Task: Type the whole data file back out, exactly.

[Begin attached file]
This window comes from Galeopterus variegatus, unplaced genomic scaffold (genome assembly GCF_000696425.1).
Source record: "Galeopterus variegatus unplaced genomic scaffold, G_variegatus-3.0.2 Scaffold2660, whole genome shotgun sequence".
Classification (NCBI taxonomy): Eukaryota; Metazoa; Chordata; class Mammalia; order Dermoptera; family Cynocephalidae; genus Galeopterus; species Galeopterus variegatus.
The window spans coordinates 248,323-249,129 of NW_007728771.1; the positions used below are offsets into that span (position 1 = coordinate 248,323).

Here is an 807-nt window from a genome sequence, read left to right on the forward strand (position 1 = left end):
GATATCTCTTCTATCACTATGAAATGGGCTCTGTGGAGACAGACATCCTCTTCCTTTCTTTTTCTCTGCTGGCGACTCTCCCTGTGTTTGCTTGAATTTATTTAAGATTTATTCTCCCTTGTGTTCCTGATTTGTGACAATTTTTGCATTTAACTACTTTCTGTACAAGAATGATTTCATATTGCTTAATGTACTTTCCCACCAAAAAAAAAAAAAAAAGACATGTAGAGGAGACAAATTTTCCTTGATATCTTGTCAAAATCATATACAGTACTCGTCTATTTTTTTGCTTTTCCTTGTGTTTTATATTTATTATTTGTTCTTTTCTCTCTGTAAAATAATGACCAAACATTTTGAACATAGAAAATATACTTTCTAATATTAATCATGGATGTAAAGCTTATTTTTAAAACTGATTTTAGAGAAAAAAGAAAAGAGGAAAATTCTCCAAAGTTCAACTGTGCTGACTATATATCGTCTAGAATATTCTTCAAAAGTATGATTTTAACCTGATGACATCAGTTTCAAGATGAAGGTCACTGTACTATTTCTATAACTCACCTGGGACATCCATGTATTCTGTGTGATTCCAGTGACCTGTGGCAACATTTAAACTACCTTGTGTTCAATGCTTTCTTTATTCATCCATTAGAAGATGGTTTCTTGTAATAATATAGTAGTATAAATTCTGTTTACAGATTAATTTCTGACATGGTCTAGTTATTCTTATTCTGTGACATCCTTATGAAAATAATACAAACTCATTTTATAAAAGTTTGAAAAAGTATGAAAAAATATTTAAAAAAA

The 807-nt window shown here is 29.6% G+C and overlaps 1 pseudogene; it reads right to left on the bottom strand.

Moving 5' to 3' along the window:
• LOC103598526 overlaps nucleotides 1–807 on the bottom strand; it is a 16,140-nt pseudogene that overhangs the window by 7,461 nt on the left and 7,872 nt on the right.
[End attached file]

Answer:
This window comes from Galeopterus variegatus, unplaced genomic scaffold (genome assembly GCF_000696425.1).
Source record: "Galeopterus variegatus unplaced genomic scaffold, G_variegatus-3.0.2 Scaffold2660, whole genome shotgun sequence".
Classification (NCBI taxonomy): Eukaryota; Metazoa; Chordata; class Mammalia; order Dermoptera; family Cynocephalidae; genus Galeopterus; species Galeopterus variegatus.
The window spans coordinates 248,323-249,129 of NW_007728771.1; the positions used below are offsets into that span (position 1 = coordinate 248,323).

Here is an 807-nt window from a genome sequence, read left to right on the forward strand (position 1 = left end):
GATATCTCTTCTATCACTATGAAATGGGCTCTGTGGAGACAGACATCCTCTTCCTTTCTTTTTCTCTGCTGGCGACTCTCCCTGTGTTTGCTTGAATTTATTTAAGATTTATTCTCCCTTGTGTTCCTGATTTGTGACAATTTTTGCATTTAACTACTTTCTGTACAAGAATGATTTCATATTGCTTAATGTACTTTCCCACCAAAAAAAAAAAAAAAAGACATGTAGAGGAGACAAATTTTCCTTGATATCTTGTCAAAATCATATACAGTACTCGTCTATTTTTTTGCTTTTCCTTGTGTTTTATATTTATTATTTGTTCTTTTCTCTCTGTAAAATAATGACCAAACATTTTGAACATAGAAAATATACTTTCTAATATTAATCATGGATGTAAAGCTTATTTTTAAAACTGATTTTAGAGAAAAAAGAAAAGAGGAAAATTCTCCAAAGTTCAACTGTGCTGACTATATATCGTCTAGAATATTCTTCAAAAGTATGATTTTAACCTGATGACATCAGTTTCAAGATGAAGGTCACTGTACTATTTCTATAACTCACCTGGGACATCCATGTATTCTGTGTGATTCCAGTGACCTGTGGCAACATTTAAACTACCTTGTGTTCAATGCTTTCTTTATTCATCCATTAGAAGATGGTTTCTTGTAATAATATAGTAGTATAAATTCTGTTTACAGATTAATTTCTGACATGGTCTAGTTATTCTTATTCTGTGACATCCTTATGAAAATAATACAAACTCATTTTATAAAAGTTTGAAAAAGTATGAAAAAATATTTAAAAAAA

The 807-nt window shown here is 29.6% G+C and overlaps 1 pseudogene; it reads right to left on the bottom strand.

Moving 5' to 3' along the window:
• LOC103598526 overlaps nucleotides 1–807 on the bottom strand; it is a 16,140-nt pseudogene that overhangs the window by 7,461 nt on the left and 7,872 nt on the right.